Slow Tide of Decline: Lauren Hulthen Thomas reads from her debut at Literati



Lauren Hulthen Thomas, States of Motion.

Laura Hulthen Thomas' reading from her debut collection, States of Motion, at Literati on Wednesday, May 17, will be special to her. “I was one of the last authors to read at Shaman Drum, the iconic indie bookstore that was the last downtown seller to shutter," said Thomas, the head of the creative writing and literature program at the University of Michigan’s Residential College.

"Honestly, I didn't think another bookstore would ever take a chance on a Midwestern downtown, even a literary city like Ann Arbor," Thomas said. "Thank goodness [owners] Hilary and Mike [Gustafson] have the vision and passion to make such a success of this marvelous store. And having a beautiful reading space to showcase authors and even host student readings and other community events is just incredible. ... I would love to thank Literati for hosting me, and for being downtown’s literary light and gem."

States of Motion is published by Wayne State University Press, whose press release said, “

We chatted with Thomas about how Michigan is reflected in her stories, how that’s shifted in the recent political climate, the Midwestern voices that have inspired her writing, and more.

Q: The themes in these stories seem to resonate especially with the current political climate, but of course you wrote the collection before the presidential election. What inspired this thematically connected writing as you were first working on these stories?
A: Thanks for this question! I think this insight points to just how long Michigan has been struggling. While the election's outcome felt like a tsunami for some, Michigan’s shift to red feels more like the inevitable result of the slow tide of decline. In writing States of Motion, I was interested in objective declines, like job losses, and perceived declines that may really be coming from a character’s own choices but feel imposed by circumstances outside of their control. The blurry line between personal and societal trouble is what connects these stories; the way characters act when they lose what held their lives together, see their relationships stressed, feel viewed with suspicion rather than compassion by their neighbors, by the authorities. Sometimes, as Perry does in “Sole Suspect,” a character will embrace the very stereotype his neighbors make of him and become the face of his community's worst fear.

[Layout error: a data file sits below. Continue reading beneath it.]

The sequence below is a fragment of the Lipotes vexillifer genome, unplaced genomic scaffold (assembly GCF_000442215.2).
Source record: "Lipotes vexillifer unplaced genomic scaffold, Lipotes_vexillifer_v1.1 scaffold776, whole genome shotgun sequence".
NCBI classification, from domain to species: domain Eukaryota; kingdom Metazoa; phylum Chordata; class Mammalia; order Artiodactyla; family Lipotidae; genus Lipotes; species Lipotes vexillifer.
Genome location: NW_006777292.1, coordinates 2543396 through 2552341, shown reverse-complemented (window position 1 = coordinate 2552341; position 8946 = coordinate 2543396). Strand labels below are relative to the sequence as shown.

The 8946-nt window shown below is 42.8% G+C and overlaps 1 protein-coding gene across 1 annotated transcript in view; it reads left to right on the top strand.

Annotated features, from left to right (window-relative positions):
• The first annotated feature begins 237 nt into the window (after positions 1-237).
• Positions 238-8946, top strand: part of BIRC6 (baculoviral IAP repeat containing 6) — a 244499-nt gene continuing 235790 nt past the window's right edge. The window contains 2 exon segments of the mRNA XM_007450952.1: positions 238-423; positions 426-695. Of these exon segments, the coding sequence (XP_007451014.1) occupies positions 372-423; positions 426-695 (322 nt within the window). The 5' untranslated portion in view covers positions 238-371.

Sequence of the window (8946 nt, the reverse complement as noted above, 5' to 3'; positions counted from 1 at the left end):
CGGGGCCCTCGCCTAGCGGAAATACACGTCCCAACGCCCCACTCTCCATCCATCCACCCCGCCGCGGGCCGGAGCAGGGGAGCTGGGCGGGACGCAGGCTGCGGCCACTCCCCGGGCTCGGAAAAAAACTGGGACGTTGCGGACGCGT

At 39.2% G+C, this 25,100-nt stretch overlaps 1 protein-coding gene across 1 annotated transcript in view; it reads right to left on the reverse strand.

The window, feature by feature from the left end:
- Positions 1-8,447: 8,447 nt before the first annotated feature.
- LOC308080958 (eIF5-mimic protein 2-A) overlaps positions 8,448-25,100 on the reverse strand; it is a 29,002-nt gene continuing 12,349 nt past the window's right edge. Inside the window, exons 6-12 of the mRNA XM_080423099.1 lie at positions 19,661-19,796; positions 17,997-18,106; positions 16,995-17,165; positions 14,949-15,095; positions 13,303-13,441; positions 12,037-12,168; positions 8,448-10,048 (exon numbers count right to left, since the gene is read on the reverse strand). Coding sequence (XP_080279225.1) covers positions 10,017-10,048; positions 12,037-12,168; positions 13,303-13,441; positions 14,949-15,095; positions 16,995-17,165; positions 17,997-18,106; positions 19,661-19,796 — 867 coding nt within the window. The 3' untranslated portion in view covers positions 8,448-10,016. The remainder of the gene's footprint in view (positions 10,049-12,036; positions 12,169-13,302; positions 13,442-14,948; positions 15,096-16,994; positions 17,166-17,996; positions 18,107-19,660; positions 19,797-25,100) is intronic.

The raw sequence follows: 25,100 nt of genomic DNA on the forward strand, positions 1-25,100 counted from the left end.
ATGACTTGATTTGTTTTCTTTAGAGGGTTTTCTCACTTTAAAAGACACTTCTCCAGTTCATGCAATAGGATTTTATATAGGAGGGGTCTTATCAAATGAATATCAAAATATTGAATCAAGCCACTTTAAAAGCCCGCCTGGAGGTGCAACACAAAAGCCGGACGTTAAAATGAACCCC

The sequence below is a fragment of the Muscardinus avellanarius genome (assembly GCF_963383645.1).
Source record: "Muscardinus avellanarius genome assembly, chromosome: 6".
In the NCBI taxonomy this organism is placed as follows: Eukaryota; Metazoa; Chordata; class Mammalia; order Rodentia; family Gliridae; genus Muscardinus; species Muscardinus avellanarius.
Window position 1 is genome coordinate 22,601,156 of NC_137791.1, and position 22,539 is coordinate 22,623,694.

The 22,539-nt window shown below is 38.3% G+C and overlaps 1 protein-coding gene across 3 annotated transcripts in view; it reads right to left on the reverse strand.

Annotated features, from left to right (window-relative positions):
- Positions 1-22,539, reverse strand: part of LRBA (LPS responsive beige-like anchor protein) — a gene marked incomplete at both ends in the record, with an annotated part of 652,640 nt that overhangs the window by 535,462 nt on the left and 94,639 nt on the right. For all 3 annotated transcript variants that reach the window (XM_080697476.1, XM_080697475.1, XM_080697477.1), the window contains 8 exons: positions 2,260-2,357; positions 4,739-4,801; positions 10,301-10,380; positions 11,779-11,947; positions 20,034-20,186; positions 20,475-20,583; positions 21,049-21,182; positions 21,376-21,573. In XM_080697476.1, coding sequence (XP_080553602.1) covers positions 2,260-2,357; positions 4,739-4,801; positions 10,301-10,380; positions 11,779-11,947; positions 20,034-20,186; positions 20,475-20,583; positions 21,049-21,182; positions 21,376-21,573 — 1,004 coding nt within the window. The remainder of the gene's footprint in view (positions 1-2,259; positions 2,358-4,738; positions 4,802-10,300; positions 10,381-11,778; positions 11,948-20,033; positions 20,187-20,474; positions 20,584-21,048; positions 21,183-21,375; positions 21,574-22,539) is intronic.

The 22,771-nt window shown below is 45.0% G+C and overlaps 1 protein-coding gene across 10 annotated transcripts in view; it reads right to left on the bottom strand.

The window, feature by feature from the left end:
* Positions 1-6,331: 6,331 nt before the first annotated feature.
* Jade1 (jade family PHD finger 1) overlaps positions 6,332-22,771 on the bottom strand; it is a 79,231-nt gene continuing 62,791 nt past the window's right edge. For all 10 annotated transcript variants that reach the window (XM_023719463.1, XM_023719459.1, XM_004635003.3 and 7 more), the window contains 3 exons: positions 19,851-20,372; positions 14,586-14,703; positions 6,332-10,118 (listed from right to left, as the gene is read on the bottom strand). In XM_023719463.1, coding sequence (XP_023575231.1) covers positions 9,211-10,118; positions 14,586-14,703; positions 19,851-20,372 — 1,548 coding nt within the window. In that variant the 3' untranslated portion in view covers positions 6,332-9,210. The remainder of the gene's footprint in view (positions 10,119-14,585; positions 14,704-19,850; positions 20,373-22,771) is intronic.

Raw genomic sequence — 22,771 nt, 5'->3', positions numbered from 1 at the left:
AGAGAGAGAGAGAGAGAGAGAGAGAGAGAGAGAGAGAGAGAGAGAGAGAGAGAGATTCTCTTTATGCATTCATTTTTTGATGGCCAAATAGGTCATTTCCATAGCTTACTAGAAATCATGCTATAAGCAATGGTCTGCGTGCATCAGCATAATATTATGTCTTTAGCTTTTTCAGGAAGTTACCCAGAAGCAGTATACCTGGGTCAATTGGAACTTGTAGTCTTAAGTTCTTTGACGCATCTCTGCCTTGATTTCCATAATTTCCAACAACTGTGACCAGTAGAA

Many of these stories had their first life during the post-9/11 shift to war footing, and others came into being just after the recession. I wanted to write about some lesser-known consequences of economic turmoil, such as sequestration’s effect on medical research in my story “Lab Will Care,” and other, more well-known riptides such as the auto industry's perennial struggles that backdrop “Adult Crowding” and others. Some characters are scientists and engineers whose work involves physical or natural laws that are reliable constants, a disconnect they feel intensely when faced with the less transparent laws of economics, not to mention love. The ways my characters make sense of their lives have disappeared and are simply never coming back, no matter who promises them otherwise.

Q: Has your perspective on the book shifted since?
A: The election outcome confirmed for me that in so many ways Michigan was an overlooked harbinger of change. Southeastern Michigan, where my stories take place, is a regional mish-mash of cities, ‘burbs, and farms that bleed one into another within a few minutes’ drive. Some of these communities and farmlands have been suffering a long slow decline that seems unlikely to turn around, and others have survived and found ways to regain at least some prosperity. In our relatively small region, neighbors live cheek to jowl in different realities. Whether red or blue, they believe, with all their hearts, that the reality they experience is a fight for justice and even survival, either economically, socially, or morally. A relative handful of Michigan votes surprised the nation last November. With States of Motion, I hoped to portray Southeast Michigan as a place where this result is no surprise.